The Bible, both old and new testaments, clearly says that sin came by Adam. Unless he was a real man, that would not be possible. Again, if the Bible is wrong about that, then how can it be trusted about anything else?

Creation is a Bible doctrine. Evolution is not. I won't go so far as to say that a person cannot become a Christian unless he or she understands this Biblical doctrine. But, I am puzzled as to why a real believer would reject it.

There is no scientific evidence that "molecules to man" evolution has occurred. None. That is a belief, not a fact, that you and others are pretending is real science.

Anonymous said...

I'm not a scholar by any means, but Gary, I think you need to look at that word "history".... where it says "story". The Bible is an ORAL tradition from the beginning, which did NOT take place in 7 calendar days, no matter what your Sunday School teacher said. It was stories handed down from generation to generation, until written language EVOLVED. The Bible doesn't PROVE anything; the Bible is the oral-into-written tradition of the Hebrew people. The New Testament didn't start getting written down until about 70 CE; Mark's was the first gospel, and Matthew and Luke "borrowed" his to make theirs.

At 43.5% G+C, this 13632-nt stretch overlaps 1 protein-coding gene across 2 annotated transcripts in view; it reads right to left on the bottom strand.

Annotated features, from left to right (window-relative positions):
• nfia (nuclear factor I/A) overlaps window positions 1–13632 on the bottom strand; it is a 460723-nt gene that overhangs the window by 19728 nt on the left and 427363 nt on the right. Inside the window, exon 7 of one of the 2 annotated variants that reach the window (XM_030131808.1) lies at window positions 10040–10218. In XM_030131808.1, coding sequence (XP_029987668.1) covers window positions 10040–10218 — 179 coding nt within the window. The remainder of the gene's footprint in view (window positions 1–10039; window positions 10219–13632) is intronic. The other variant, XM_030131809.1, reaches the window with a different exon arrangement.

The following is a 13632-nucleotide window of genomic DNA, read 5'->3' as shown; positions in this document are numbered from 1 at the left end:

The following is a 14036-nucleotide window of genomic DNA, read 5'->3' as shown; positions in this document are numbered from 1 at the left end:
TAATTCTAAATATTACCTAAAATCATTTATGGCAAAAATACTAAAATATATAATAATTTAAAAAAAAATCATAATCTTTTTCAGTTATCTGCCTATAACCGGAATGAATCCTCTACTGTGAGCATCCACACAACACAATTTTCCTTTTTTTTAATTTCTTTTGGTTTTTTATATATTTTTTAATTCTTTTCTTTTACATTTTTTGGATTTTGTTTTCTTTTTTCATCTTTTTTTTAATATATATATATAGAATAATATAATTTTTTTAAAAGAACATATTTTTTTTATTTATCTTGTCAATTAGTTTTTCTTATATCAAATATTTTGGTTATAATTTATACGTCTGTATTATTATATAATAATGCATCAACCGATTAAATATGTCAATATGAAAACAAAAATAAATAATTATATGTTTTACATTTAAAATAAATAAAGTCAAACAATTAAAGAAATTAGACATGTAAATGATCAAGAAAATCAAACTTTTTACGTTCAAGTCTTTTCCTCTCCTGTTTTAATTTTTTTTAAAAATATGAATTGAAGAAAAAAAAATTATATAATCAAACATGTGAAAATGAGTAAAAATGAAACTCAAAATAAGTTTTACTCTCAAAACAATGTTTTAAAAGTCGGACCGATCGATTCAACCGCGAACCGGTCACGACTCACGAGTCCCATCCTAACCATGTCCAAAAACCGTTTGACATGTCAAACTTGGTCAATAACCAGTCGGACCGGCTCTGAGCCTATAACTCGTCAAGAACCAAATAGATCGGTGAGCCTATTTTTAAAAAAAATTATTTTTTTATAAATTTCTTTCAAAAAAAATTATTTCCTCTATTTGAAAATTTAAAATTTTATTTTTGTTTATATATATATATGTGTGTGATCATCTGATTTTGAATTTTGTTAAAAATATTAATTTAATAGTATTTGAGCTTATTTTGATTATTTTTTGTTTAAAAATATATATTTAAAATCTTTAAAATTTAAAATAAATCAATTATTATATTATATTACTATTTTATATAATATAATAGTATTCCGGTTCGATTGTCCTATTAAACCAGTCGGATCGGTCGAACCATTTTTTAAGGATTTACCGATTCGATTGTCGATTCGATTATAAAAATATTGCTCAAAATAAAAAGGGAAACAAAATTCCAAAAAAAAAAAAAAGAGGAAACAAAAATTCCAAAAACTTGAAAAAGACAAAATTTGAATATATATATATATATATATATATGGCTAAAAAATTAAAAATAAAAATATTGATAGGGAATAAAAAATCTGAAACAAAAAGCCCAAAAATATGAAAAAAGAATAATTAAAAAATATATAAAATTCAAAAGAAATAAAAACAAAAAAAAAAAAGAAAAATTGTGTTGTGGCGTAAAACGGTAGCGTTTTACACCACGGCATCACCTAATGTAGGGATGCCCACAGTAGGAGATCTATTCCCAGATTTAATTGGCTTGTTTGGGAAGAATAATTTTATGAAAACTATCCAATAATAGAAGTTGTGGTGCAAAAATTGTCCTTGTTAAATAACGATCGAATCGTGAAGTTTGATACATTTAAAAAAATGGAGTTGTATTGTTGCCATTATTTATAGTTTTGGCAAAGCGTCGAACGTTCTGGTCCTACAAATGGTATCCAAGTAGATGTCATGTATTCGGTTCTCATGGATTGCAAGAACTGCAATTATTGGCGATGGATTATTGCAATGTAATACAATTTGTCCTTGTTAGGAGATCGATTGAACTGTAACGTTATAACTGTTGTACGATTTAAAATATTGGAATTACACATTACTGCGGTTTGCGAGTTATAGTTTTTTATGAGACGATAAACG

Literalism is still believing the world is flat. Surely you don't believe THAT anymore???

Anonymous said...

Here's a different story of Creation, written by Langston Hughes, I think. http://www.youtube.com/watch?v=byqRyMtxfCs

Listen to it, and see if you don't think it could have happened this way... because surely God did smile.;^) An interpretation, a different interpretation, a story, and a beautiful one, too. Not IN the Bible but FROM the Bible, in words that the people who heard it could understand and relate to.

As my mother used to say, "There's more than one way to skin a cat!"

Gary said...

anonymous,

I never did believe the earth is flat. And the Bible doesn't say that it is.

I suppose any history book doesn't PROVE anything, if you refuse to believe what it says. And it could be in error even if you do believe it. The same could be said of mathematics.

I have tried to "prove" that the Christian faith, being dependent as it is on the Bible, is incompatible with the theory of evolution. I have not tried to prove that the Bible is true, only that if evolution is true, the Bible cannot be and therefore, Christianity is a myth. I have also said that there is no scientific evidence for macro evolution.

Chuck Blanchard said...

Gary and Anonymous:

In large measure, I think we are seeing a dispute viewed, in the main, on our different views of the Bible. I was raised in a tradition (Lutheranism) that made no claims that the Bible was inerrant or free of error. I was taught that it was the inspired Word of God, but given that it was written by humans, it was not free from error. Gary, I suspect, comes from a different tradition.